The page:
This may well be the most desirable Fender Stratocaster on the planet, and for sure - 3th most expensive Fender guitar ever sold (4th place in general). It's also happens to be a beat up mongrel assembled by Eric Clapton himself.
History Behind "Blackie" Edit
In 1970 Clapton found the Sho-Bud guitar shop in Nashville, Tennessee. He bought six 1950s Stratocasters for two or three hundred US dollars each. After giving one each to George Harrison, Pete Townshend and Steve Winwood. From remaining three he took a ’56 body, a ’57 neck, and the pickups from a third guitar, and made "Blackie", so named for its black finish.
"I took the pickups out of one, the scratchplate off another and the neck off another and I made my own guitar - a hybrid guitar that had all the best bits from all these Strats."
The job of Blackie's everyday maintainence falls to Lee Dickson, Eric's guitar tech since 1979. Accoring to him, Blackie has been refretted only once, and no modification were done except changing position switch and reparing a single pickup. Lee desribes Blackie's neck as well worn neck, very slim, thin neck profile.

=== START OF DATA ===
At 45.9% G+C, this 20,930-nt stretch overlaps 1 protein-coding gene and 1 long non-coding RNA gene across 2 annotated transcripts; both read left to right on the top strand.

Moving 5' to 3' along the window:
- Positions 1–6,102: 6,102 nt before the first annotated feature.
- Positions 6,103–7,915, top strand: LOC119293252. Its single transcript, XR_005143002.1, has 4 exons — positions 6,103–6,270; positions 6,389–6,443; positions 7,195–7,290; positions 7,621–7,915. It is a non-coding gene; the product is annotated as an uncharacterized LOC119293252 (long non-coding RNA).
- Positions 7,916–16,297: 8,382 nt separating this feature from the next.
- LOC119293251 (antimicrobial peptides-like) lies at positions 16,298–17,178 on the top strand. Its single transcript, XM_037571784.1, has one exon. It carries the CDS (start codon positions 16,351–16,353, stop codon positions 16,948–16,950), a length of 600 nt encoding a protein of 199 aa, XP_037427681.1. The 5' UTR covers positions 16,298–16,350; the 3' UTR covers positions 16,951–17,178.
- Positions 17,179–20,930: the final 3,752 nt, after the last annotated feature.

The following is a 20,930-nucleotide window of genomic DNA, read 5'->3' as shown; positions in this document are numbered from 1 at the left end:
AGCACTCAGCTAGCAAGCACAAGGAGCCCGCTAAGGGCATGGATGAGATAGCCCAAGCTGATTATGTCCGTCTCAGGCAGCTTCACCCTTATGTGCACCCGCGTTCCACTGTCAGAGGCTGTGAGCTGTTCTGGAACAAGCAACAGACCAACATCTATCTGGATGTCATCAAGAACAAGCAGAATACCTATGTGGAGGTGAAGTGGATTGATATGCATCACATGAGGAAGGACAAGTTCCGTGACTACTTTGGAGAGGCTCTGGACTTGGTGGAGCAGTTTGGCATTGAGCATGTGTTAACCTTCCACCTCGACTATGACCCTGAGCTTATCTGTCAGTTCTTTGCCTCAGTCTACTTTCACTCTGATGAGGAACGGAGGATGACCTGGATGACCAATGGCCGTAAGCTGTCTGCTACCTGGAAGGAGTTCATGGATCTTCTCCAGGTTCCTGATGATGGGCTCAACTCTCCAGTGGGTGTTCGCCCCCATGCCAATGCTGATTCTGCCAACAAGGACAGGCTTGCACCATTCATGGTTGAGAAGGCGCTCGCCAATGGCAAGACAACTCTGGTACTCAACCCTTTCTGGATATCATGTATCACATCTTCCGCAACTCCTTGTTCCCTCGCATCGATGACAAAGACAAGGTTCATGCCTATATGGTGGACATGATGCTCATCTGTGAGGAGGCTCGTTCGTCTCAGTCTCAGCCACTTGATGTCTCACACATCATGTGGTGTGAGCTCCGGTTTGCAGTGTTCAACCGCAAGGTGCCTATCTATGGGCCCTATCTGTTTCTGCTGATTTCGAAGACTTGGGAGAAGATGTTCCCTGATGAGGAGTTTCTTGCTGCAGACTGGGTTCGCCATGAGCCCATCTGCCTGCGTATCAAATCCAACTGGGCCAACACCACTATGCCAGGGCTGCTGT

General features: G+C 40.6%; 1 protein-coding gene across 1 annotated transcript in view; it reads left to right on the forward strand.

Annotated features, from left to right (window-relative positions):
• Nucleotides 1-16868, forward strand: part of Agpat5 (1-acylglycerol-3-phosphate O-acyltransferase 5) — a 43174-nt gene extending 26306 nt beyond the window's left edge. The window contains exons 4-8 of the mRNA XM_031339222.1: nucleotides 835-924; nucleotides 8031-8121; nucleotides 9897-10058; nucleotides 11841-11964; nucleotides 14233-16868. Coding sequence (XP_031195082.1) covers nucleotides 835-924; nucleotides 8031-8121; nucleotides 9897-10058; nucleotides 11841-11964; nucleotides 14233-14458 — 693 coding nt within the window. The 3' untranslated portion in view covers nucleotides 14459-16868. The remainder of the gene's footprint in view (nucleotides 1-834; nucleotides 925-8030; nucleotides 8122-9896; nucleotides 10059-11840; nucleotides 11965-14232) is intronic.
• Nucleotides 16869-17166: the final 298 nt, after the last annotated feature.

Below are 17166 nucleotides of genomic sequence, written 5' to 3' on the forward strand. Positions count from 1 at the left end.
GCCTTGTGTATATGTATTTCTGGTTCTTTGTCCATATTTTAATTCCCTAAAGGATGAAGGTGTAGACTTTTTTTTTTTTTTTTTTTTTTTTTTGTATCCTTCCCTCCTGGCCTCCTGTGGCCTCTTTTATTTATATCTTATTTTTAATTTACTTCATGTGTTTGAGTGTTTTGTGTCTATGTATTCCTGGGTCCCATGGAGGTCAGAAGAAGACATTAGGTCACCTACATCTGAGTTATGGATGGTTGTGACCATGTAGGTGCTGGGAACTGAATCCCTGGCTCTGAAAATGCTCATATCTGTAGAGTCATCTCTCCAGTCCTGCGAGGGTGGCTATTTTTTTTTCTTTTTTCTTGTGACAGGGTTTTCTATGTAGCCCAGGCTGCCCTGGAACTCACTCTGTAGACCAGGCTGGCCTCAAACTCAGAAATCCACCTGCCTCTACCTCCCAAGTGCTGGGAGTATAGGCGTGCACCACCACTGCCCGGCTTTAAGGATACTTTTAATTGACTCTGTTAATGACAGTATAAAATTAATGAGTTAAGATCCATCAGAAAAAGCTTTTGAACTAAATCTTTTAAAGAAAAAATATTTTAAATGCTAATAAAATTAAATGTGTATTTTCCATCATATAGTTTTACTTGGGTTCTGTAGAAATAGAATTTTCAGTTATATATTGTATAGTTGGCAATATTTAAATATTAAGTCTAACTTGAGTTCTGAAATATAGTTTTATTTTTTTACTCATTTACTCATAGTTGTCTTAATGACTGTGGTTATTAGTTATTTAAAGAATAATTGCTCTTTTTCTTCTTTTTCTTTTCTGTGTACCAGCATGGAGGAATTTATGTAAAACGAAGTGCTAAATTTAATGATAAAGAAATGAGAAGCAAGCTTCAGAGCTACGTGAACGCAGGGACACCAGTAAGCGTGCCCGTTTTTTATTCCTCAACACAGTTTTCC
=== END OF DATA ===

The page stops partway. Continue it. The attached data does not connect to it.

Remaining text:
"It was always a buzzy guitar - always tons of buzz problems - but that was due to the kind of stage setup that Eric used at the time and I suppose there weren't too many boffins about to go through the building all day isolating things. In America you could find the problems were being caused by a fridge up in the manager's office!"
Public appearance Edit
Blackie was first played live 13 January 1973 at the Rainbow Concert. Clapton would play Blackie for many years on and off stage. Finally, after a tour concert in Hartford in 1985, it was retired due to issues with the neck.
One of the last known occasions when Blackie was seen by the public was for a 1990 television commercial for the Japanese automobile firm Honda when, at the specific request of the company, Clapton used Blackie to record a new guitar solo on "Bad Love" in New York and was filmed for the commercial doing so. Blackie was also brought out on stage for one number during the Royal Albert Hall shows in 1991.
How is Blackie now?
"It's totally playable as it is; there's nothing wrong with it. It's kind of like an old car - there are plenty of new models coming out that have a similar spec, so why not buy a new one and keep the old one for Sunday outings or special occasions? That guitar has got years of playing left in it, but not as an everynight stand-up-and-give -it-some-wallop guitar."
In 1988 the Eric Clapton Stratocaster was released according to Clapton's specifications. He began playing his new signature model shortly after.
Clapton played "Blackie" almost exclusively on stage and in the studio from 1974-1985 recording hits such as "Cocaine", "I Shot The Sheriff", "Wonderful Tonight", "Further On Up The Road", "Lay Down Sally" and various live versions of "Layla" featured on several album covers and videos.